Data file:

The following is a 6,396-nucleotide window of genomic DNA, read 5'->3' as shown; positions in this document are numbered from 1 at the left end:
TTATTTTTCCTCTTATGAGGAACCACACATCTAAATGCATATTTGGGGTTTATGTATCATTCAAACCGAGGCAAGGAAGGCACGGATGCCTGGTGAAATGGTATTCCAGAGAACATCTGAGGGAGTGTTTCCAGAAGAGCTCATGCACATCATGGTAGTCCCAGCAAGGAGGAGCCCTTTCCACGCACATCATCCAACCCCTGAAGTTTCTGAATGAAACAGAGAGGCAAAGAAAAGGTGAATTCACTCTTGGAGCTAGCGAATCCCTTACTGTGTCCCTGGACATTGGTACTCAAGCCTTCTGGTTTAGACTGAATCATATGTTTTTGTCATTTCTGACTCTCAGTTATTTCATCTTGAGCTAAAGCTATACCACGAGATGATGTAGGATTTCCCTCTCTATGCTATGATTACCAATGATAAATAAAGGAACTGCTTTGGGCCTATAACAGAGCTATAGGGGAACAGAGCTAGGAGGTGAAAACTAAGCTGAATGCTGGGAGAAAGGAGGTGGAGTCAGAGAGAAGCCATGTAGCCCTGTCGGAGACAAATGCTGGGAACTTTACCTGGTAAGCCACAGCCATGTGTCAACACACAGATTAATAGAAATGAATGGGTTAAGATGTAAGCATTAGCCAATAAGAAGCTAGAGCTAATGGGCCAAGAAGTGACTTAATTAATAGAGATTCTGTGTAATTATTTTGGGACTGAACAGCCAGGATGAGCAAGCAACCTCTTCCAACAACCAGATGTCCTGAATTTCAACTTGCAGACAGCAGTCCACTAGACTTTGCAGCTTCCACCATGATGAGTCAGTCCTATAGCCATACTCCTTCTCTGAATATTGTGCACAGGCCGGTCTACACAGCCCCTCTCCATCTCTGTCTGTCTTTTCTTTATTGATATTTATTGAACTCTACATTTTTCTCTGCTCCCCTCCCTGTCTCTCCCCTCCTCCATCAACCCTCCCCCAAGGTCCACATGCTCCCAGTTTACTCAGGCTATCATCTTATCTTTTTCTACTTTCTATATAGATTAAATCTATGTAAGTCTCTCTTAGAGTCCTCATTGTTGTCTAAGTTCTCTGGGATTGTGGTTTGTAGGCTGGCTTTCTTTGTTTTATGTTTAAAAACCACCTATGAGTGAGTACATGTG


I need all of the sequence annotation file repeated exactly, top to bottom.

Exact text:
The following is a 6,396-nucleotide window of genomic DNA, read 5'->3' as shown; positions in this document are numbered from 1 at the left end:
TTATTTTTCCTCTTATGAGGAACCACACATCTAAATGCATATTTGGGGTTTATGTATCATTCAAACCGAGGCAAGGAAGGCACGGATGCCTGGTGAAATGGTATTCCAGAGAACATCTGAGGGAGTGTTTCCAGAAGAGCTCATGCACATCATGGTAGTCCCAGCAAGGAGGAGCCCTTTCCACGCACATCATCCAACCCCTGAAGTTTCTGAATGAAACAGAGAGGCAAAGAAAAGGTGAATTCACTCTTGGAGCTAGCGAATCCCTTACTGTGTCCCTGGACATTGGTACTCAAGCCTTCTGGTTTAGACTGAATCATATGTTTTTGTCATTTCTGACTCTCAGTTATTTCATCTTGAGCTAAAGCTATACCACGAGATGATGTAGGATTTCCCTCTCTATGCTATGATTACCAATGATAAATAAAGGAACTGCTTTGGGCCTATAACAGAGCTATAGGGGAACAGAGCTAGGAGGTGAAAACTAAGCTGAATGCTGGGAGAAAGGAGGTGGAGTCAGAGAGAAGCCATGTAGCCCTGTCGGAGACAAATGCTGGGAACTTTACCTGGTAAGCCACAGCCATGTGTCAACACACAGATTAATAGAAATGAATGGGTTAAGATGTAAGCATTAGCCAATAAGAAGCTAGAGCTAATGGGCCAAGAAGTGACTTAATTAATAGAGATTCTGTGTAATTATTTTGGGACTGAACAGCCAGGATGAGCAAGCAACCTCTTCCAACAACCAGATGTCCTGAATTTCAACTTGCAGACAGCAGTCCACTAGACTTTGCAGCTTCCACCATGATGAGTCAGTCCTATAGCCATACTCCTTCTCTGAATATTGTGCACAGGCCGGTCTACACAGCCCCTCTCCATCTCTGTCTGTCTTTTCTTTATTGATATTTATTGAACTCTACATTTTTCTCTGCTCCCCTCCCTGTCTCTCCCCTCCTCCATCAACCCTCCCCCAAGGTCCACATGCTCCCAGTTTACTCAGGCTATCATCTTATCTTTTTCTACTTTCTATATAGATTAAATCTATGTAAGTCTCTCTTAGAGTCCTCATTGTTGTCTAAGTTCTCTGGGATTGTGGTTTGTAGGCTGGCTTTCTTTGTTTTATGTTTAAAAACCACCTATGAGTGAGTACATGTG